HRV was measured according to linear methods (time and frequency). Time domain measures included RR (interval means), SDNN (standard deviation of the intervals) and RMSSD (square root of the mean squared difference between adjacent RR intervals), expressed in ms. For the frequency domain, analysis included the LF/HF - ratio spectral components of low frequency (LF) and high frequency (HF). They were calculated in order to indirectly reflect a shift to sympathetic or parasympathetic predominance. The HF component acts in HRV reflecting parasympathetic modulation, whereas the LF component includes sympathetic and parasympathetic function.

Statistical analysis

The data are presented as mean ± standard deviation of the mean. The normality and homogeneity of the data were analyzed via Shapiro-Wilk and Levene’s tests, respectively. Since HRV did not present normal distribution, natural logarithmic (ln) transformation was employed. An independent Student’s t-test was used to compare differences between initial group characteristics. Repeated measures ANOVA was used to compare pre- and post-exercise HRV recovery. Cohen’s d effect size was used to calculate the magnitude of the difference. Values of 0–0.19, 0.20–0.49, 0.50–0.79, and >0.80 were considered trivial, small, moderate and large, respectively (Cohen, 1988). The level of significance was established at p < 0.05. The entire statistical analysis was performed using the SPSS version 20.0 statistical software (SPSS, Inc., Chicago, IL, USA).

Results

Data regarding resting characteristics are presented in Table 1. Participants were statistically similar in age, body mass, body height, and VO2max, differing only in body mass index (BMI) (p = 0.02). At rest, the AAS group had lower diastolic blood pressure (p = 0.01) and similar systolic blood pressure, mean arterial pressure, and HR. The AAS group presented lower initial values for the standard deviation of the interval (SDNN) (p = 0.04) variables and higher initial value of the LF/HF (p = 0.03) than the control group.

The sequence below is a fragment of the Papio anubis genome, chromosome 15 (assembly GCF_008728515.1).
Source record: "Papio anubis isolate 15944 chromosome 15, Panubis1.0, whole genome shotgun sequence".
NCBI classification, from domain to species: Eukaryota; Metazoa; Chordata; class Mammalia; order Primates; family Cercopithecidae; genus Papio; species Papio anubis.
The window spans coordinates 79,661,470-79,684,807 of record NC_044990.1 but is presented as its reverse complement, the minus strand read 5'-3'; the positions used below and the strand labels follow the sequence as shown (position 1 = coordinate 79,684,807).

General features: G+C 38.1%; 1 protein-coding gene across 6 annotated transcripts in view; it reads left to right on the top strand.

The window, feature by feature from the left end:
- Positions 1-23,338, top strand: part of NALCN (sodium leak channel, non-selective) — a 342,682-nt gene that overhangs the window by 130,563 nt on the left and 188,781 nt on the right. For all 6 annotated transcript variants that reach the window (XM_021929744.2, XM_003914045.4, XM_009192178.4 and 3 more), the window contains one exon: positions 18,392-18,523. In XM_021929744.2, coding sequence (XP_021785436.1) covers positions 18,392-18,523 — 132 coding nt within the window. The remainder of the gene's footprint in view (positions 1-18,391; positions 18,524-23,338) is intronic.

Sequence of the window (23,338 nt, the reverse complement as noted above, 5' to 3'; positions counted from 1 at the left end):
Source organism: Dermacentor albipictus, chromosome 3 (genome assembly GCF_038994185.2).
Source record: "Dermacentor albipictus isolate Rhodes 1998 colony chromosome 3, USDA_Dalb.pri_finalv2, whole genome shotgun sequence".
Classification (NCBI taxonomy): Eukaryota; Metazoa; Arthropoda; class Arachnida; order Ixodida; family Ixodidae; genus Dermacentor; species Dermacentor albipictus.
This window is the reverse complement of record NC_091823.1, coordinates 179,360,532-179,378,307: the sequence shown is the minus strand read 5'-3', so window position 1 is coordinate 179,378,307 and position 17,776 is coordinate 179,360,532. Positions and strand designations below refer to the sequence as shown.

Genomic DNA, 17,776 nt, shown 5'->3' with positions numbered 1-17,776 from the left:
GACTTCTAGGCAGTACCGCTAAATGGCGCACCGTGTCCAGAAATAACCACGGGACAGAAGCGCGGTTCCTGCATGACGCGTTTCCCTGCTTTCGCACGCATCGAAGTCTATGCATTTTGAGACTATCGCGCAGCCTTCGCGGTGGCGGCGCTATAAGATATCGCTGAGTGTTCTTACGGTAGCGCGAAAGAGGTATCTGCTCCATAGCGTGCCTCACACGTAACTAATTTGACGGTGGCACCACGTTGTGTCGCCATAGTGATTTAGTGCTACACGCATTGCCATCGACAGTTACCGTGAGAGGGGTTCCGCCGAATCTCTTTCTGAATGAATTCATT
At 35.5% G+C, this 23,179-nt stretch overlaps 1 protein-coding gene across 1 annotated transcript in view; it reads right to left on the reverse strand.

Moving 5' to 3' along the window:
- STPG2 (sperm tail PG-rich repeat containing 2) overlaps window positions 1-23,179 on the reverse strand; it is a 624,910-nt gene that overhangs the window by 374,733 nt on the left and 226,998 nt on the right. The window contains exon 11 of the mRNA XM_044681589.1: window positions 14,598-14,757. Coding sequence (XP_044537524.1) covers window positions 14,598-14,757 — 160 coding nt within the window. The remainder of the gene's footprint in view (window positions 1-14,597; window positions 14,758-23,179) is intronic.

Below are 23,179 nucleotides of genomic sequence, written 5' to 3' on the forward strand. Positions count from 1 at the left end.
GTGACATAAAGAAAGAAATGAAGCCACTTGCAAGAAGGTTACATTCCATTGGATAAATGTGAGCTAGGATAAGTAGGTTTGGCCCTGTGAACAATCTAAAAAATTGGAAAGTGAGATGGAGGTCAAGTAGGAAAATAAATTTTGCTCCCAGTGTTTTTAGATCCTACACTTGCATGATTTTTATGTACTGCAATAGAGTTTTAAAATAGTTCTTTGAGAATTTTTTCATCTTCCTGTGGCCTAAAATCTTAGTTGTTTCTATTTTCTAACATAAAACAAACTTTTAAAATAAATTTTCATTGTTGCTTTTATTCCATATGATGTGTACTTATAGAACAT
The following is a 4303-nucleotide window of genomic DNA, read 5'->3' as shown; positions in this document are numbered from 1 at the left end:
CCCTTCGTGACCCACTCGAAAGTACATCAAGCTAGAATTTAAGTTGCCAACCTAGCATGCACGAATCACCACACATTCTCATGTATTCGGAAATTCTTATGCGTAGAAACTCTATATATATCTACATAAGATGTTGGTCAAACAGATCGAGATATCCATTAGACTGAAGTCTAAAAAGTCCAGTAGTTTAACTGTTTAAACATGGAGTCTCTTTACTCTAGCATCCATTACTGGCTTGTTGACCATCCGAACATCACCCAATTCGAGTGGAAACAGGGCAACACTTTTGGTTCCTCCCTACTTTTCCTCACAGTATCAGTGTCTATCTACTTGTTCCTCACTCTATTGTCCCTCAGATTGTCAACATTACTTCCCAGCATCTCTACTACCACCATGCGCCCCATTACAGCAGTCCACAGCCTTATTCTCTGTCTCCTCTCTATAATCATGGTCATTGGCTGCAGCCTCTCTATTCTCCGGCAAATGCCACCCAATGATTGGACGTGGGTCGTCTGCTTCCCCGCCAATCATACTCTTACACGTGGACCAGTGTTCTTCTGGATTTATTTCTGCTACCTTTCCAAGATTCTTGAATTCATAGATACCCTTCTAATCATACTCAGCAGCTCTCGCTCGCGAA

Initial values of body composition, blood pressure and heart rate variability of the study participants (n=20).

Variables Control (n=11) AAS (n=9) p d
Age 22.1 ± 4.5 21.8 ± 2.8 0.86 0.08
Body mass (kg) 75.5 ± 11.8 82.2 ± 6.9 0.19 0.69
Body height (m) 1.8 ± 0.1 1.7 ± 0.1 0.30 1.00
BMI (kg∙m-2) 24.5 ± 2.9 27.0 ± 1.8 0.02* 1.04
SBP (mmHg) 128.9 ± 14.1 125.7 ± 10.4 0.57 0.26
DBP (mmHg) 76.8 ± 10.2 66.4 ± 5.7 0.01* 1.26
MBP (mmHg) 94.1 ± 10.8 86.1 ± 6.5 0.06 0.89
VO2max (mL∙kg-1∙min-1) 52.6 ± 3.8 49.3 ± 2.4 0.06 1.04
RHR (bpm) 73.7 ± 8.6 82.8 ± 13.6 0.10 0.79
RR (ms) 808.0 ± 107 709.9 ± 160 0.13 0.72
SDNN (ms) 71.6 ± 24.7 40.8 ± 16.8 0.04* 1.45
RMSSD (ms) 46.9 ± 21.5 32.1 ± 21.7 0.15 0.68
LF (ms2) 561.5 ± 324.7 485.7 ± 216.3 0.29 0.27
HF (ms2) 378.0 ± 267.6 206.2 ± 162.9 0.09 0.77
LF/HF (%) 1.8 ± 0.9 3.4 ± 2.1 0.03* 0.99

Data are: BMI, body mass index; SBP, systolic blood pressure; DBP, diastolic blood pressure; MBP, mean blood pressure; VO2max, maximum oxygen uptake; RHR, resting heart rate; RR, interval means; SDNN, standard deviation of the intervals; RMSSD, root mean square successive difference of the RR intervals; LF, low frequency spectrum; HF, high frequency spectrum; LF/HF, ratio of spectral components of low frequency (LF) and high frequency (HF) .* Significant difference Control vs. AAS (p < 0.05).

Figure 2 shows HR, RMSSD, SDNN and LH/HF values before, after and during the recovery. The aerobic session caused an increase in the HR with recovery in the post-exercise period. However, AAS users presented a consistently higher HR than the control group at all times at 0, 30, 50, and 60 min after exercise (Figure 2, Panel A).

Figure 2